The stations were run by dental school staff, including clinical academics and researchers, and current undergraduate dental students from the fourth and fifth year. All staff members and students who took part in the MMIs received extensive training beforehand. The staff had multiple practise runs with simulated students to practise the scoring system (the purpose of this simulation run was to ensure smooth running of the stations and so examiners could familiarise themselves with the scoring system) and they also received a briefing on the days of the interviews.


Each circuit took eight students and there were four circuits per session, with each session being half a day. Each station lasted between seven to eight minutes and one minute was given for applicants to make themselves comfortable, be greeted by the examiner and presented with the scenario. The applicants were then given five minutes to perform the task. Candidates had one minute to move between stations. Each station was rated by one or two assessors. The interactive digital stations took around 20 minutes each to complete (ten minutes to explain the task and ten minutes to perform the task). The total MMI time was 104 minutes with approximately 64 candidates being examined per day. The marking criteria for each station are described in Supplementary Material Table 1.

Data analysis

For statistical analysis, we measured performance on all ten items. All the items were tested for normality and sampling adequacy to ensure the data met the requirements for factor analysis. Where data were not normally distributed, a transformation of the outcome variable was performed. A correlation matrix was created to determine the relationship between the variables. A parallel analysis method along with a scree plot were selected to be the extraction methods for determining the number of factors to extract over the eigenvalue rule.27 The parallel analysis was followed by factor rotation to determine the loadings of each item on the factors. All data were analysed using R version 3.3.1.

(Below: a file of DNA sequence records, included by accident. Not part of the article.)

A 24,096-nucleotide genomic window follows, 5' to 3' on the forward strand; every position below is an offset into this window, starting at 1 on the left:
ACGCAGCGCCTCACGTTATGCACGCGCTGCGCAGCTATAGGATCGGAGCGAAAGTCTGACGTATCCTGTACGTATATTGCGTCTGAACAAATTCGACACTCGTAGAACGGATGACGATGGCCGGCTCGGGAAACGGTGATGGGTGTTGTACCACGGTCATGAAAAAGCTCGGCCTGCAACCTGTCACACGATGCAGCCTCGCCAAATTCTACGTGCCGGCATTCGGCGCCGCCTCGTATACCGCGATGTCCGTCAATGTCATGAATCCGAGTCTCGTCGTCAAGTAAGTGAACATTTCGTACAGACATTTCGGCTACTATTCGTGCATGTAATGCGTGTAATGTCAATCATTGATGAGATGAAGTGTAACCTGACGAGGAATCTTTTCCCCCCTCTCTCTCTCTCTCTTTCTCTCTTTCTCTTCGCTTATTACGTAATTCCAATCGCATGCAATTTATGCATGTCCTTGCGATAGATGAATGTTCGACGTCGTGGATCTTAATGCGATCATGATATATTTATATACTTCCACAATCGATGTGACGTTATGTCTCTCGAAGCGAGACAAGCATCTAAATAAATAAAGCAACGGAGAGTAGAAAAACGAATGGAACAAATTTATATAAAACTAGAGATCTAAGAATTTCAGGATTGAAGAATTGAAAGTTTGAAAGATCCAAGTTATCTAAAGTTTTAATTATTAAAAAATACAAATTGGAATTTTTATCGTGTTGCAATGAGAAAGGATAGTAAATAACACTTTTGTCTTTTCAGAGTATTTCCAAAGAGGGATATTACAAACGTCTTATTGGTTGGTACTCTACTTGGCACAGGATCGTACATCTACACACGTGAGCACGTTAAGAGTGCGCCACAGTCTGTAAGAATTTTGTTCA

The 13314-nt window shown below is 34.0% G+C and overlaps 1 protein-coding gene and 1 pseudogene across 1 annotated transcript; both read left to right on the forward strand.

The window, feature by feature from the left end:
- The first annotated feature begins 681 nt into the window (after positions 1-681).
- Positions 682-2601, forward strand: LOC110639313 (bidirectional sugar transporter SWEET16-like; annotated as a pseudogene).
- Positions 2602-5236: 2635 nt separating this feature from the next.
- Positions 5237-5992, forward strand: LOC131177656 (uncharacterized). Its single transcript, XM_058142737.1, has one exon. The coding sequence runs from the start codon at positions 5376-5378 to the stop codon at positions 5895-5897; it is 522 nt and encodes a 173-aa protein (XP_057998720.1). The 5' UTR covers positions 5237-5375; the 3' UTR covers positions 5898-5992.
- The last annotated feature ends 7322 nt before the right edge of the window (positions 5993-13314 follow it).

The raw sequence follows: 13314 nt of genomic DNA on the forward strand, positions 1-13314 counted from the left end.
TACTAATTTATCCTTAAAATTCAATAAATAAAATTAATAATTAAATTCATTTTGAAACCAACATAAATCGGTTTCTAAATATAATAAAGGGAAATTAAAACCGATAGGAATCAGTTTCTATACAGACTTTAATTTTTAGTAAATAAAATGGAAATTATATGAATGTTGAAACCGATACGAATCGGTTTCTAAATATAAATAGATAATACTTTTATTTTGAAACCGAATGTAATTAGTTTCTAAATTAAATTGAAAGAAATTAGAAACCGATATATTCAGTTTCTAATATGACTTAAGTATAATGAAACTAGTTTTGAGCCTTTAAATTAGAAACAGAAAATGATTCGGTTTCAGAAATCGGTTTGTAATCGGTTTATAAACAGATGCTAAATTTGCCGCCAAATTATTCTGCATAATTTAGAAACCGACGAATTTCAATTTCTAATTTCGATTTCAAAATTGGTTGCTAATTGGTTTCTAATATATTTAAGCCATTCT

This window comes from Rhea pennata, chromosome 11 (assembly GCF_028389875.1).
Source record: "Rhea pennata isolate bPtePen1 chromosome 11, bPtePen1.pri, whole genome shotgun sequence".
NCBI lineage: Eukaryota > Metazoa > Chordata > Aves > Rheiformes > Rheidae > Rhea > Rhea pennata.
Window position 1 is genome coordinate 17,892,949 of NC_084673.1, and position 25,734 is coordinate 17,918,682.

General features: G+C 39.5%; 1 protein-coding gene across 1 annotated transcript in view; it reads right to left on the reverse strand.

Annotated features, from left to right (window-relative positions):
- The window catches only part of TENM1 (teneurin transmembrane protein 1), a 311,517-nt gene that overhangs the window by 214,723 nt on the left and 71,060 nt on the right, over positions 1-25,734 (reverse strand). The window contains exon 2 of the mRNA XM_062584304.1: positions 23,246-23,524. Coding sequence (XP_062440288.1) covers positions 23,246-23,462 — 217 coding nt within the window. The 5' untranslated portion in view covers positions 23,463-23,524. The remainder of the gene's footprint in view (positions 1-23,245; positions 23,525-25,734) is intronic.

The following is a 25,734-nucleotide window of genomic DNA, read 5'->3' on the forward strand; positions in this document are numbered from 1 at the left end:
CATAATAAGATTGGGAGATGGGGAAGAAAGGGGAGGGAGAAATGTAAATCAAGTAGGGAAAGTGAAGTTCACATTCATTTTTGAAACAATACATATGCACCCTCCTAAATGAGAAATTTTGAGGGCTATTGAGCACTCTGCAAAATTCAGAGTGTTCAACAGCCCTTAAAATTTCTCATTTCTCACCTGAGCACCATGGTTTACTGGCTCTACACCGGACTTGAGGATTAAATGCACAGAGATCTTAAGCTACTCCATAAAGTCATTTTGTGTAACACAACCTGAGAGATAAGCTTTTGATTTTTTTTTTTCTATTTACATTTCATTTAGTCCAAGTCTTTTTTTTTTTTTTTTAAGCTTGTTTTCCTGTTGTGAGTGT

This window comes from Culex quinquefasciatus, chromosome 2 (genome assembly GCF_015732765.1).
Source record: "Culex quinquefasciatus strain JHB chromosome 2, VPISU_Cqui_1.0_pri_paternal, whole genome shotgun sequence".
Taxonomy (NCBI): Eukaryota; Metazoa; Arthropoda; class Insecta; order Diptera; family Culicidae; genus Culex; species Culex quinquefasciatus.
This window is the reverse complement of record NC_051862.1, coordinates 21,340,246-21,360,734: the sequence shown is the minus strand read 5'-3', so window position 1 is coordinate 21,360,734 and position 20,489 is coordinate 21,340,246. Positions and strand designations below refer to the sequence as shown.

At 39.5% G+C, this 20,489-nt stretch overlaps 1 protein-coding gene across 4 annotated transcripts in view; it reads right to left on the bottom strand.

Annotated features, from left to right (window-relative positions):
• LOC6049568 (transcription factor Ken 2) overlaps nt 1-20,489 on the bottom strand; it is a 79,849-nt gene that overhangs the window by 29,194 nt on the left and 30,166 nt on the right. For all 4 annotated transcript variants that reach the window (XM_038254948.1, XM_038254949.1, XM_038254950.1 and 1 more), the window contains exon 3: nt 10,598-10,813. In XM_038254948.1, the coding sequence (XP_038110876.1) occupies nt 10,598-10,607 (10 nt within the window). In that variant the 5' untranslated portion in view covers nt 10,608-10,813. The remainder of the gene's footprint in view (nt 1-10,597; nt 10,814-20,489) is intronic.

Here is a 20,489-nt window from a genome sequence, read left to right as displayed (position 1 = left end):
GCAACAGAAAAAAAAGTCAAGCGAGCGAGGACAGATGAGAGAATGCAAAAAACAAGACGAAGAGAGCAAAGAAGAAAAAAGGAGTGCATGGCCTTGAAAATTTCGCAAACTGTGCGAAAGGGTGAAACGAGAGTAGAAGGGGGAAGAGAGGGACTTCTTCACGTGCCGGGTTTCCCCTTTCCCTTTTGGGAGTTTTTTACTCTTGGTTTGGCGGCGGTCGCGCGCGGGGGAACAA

A factor analysis was conducted on ten items with orthogonal rotation (varimax). The Kaiser-Meyer-Olkin (KMO) measure of sampling adequacy verified the sampling adequacy for the analysis KMO = 0.69, and all KMO values for individual items were >0.5. This demonstrated that it was acceptable to proceed with the analysis. Bartlett's test of sphericity, which tests the overall significance of all the correlations within the correlation matrix, was significant (x2 = 189.09, df = 45, p <001), indicating that it was appropriate to use a factor analytic model on this dataset.

All ten items entered the factor analysis together. Using the parameters of this study, the parallel analysis method suggested that two factors be retained. Inspection of the scree plot supported the results of the parallel analysis, suggesting that two factors gave the most interpretable solution. An orthogonal rotation (varimax) was then performed, since the factors were expected to have low correlation, to determine the loading strength of each item to the factor. Inspection of the factor correlation matrix showed non-zero correlation between the proposed factors. For the interpretation of the factors, the pattern matrix was used following the analysis. This analysis revealed that all items loaded significantly on one of the factors. Figure 1 demonstrates the loading strength of each item to the factor.

Fig. 1
figure 1

Factor loadings of the ten items: memory, ethics, presentation, origami, insight, communication, interpretation, tanagram, simodont and CKAT (clinical kinematic assessment test); across the two factors of 'soft skills' and 'sensorimotor skills'